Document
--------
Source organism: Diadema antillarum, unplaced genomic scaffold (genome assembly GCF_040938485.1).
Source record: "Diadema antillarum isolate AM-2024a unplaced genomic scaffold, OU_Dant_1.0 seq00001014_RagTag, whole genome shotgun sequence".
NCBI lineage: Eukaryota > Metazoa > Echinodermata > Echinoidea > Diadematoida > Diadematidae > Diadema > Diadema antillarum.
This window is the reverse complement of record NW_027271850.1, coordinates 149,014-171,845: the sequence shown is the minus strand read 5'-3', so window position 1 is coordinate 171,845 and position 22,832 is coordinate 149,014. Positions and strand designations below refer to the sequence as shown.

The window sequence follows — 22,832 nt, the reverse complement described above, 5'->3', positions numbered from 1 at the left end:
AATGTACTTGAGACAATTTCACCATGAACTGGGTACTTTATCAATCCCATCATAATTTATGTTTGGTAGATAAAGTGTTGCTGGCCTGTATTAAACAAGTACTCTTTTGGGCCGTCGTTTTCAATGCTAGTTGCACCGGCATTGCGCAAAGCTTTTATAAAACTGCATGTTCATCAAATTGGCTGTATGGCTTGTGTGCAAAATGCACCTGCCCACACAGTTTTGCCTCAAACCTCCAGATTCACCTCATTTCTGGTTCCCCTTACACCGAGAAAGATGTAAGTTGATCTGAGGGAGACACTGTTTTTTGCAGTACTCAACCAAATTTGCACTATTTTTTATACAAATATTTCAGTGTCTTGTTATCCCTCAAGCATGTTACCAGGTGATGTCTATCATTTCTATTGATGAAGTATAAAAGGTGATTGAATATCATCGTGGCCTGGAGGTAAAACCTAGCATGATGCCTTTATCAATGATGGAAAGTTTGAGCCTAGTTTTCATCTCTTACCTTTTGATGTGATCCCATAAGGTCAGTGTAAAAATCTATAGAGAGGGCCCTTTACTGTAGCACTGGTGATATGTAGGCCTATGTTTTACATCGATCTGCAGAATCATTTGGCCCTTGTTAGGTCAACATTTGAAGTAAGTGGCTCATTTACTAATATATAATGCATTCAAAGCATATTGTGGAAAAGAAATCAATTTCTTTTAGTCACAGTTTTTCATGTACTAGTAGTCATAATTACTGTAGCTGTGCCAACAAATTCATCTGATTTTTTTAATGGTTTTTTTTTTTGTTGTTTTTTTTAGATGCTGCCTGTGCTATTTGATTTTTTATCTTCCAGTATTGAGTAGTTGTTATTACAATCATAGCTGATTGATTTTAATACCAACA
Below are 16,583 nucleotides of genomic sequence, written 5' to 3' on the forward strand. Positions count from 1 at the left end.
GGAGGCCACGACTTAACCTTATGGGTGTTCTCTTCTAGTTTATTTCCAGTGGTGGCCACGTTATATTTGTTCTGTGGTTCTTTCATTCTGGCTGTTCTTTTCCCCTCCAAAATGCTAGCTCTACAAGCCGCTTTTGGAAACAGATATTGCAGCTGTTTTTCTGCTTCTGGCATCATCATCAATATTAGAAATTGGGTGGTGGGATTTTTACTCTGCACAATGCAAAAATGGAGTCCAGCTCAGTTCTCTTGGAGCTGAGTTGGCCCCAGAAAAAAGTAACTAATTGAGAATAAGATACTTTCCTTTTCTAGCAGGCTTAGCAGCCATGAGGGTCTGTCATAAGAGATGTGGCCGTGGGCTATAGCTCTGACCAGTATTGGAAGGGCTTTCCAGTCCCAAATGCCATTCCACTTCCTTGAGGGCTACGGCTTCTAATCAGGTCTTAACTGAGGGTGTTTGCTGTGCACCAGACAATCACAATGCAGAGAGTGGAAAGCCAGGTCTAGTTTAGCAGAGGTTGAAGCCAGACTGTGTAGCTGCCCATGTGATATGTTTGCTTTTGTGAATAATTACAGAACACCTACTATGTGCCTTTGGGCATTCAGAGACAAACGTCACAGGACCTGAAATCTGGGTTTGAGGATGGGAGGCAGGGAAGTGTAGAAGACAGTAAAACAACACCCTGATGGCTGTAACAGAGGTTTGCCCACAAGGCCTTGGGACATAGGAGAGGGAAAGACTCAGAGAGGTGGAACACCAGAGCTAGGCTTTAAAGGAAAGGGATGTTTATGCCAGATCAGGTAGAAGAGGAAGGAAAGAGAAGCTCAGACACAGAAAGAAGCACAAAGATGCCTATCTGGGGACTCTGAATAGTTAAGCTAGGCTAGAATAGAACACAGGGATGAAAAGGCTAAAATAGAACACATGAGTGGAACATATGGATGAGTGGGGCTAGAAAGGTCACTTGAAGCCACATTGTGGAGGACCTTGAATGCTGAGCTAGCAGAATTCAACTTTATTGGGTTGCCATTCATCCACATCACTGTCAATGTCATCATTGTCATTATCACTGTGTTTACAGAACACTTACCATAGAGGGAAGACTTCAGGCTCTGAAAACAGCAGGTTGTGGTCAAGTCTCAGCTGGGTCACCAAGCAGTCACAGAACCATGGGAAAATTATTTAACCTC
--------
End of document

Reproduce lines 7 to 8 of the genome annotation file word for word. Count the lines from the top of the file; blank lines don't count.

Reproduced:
Below are 16,583 nucleotides of genomic sequence, written 5' to 3' on the forward strand. Positions count from 1 at the left end.
GGAGGCCACGACTTAACCTTATGGGTGTTCTCTTCTAGTTTATTTCCAGTGGTGGCCACGTTATATTTGTTCTGTGGTTCTTTCATTCTGGCTGTTCTTTTCCCCTCCAAAATGCTAGCTCTACAAGCCGCTTTTGGAAACAGATATTGCAGCTGTTTTTCTGCTTCTGGCATCATCATCAATATTAGAAATTGGGTGGTGGGATTTTTACTCTGCACAATGCAAAAATGGAGTCCAGCTCAGTTCTCTTGGAGCTGAGTTGGCCCCAGAAAAAAGTAACTAATTGAGAATAAGATACTTTCCTTTTCTAGCAGGCTTAGCAGCCATGAGGGTCTGTCATAAGAGATGTGGCCGTGGGCTATAGCTCTGACCAGTATTGGAAGGGCTTTCCAGTCCCAAATGCCATTCCACTTCCTTGAGGGCTACGGCTTCTAATCAGGTCTTAACTGAGGGTGTTTGCTGTGCACCAGACAATCACAATGCAGAGAGTGGAAAGCCAGGTCTAGTTTAGCAGAGGTTGAAGCCAGACTGTGTAGCTGCCCATGTGATATGTTTGCTTTTGTGAATAATTACAGAACACCTACTATGTGCCTTTGGGCATTCAGAGACAAACGTCACAGGACCTGAAATCTGGGTTTGAGGATGGGAGGCAGGGAAGTGTAGAAGACAGTAAAACAACACCCTGATGGCTGTAACAGAGGTTTGCCCACAAGGCCTTGGGACATAGGAGAGGGAAAGACTCAGAGAGGTGGAACACCAGAGCTAGGCTTTAAAGGAAAGGGATGTTTATGCCAGATCAGGTAGAAGAGGAAGGAAAGAGAAGCTCAGACACAGAAAGAAGCACAAAGATGCCTATCTGGGGACTCTGAATAGTTAAGCTAGGCTAGAATAGAACACAGGGATGAAAAGGCTAAAATAGAACACATGAGTGGAACATATGGATGAGTGGGGCTAGAAAGGTCACTTGAAGCCACATTGTGGAGGACCTTGAATGCTGAGCTAGCAGAATTCAACTTTATTGGGTTGCCATTCATCCACATCACTGTCAATGTCATCATTGTCATTATCACTGTGTTTACAGAACACTTACCATAGAGGGAAGACTTCAGGCTCTGAAAACAGCAGGTTGTGGTCAAGTCTCAGCTGGGTCACCAAGCAGTCACAGAACCATGGGAAAATTATTTAACCTC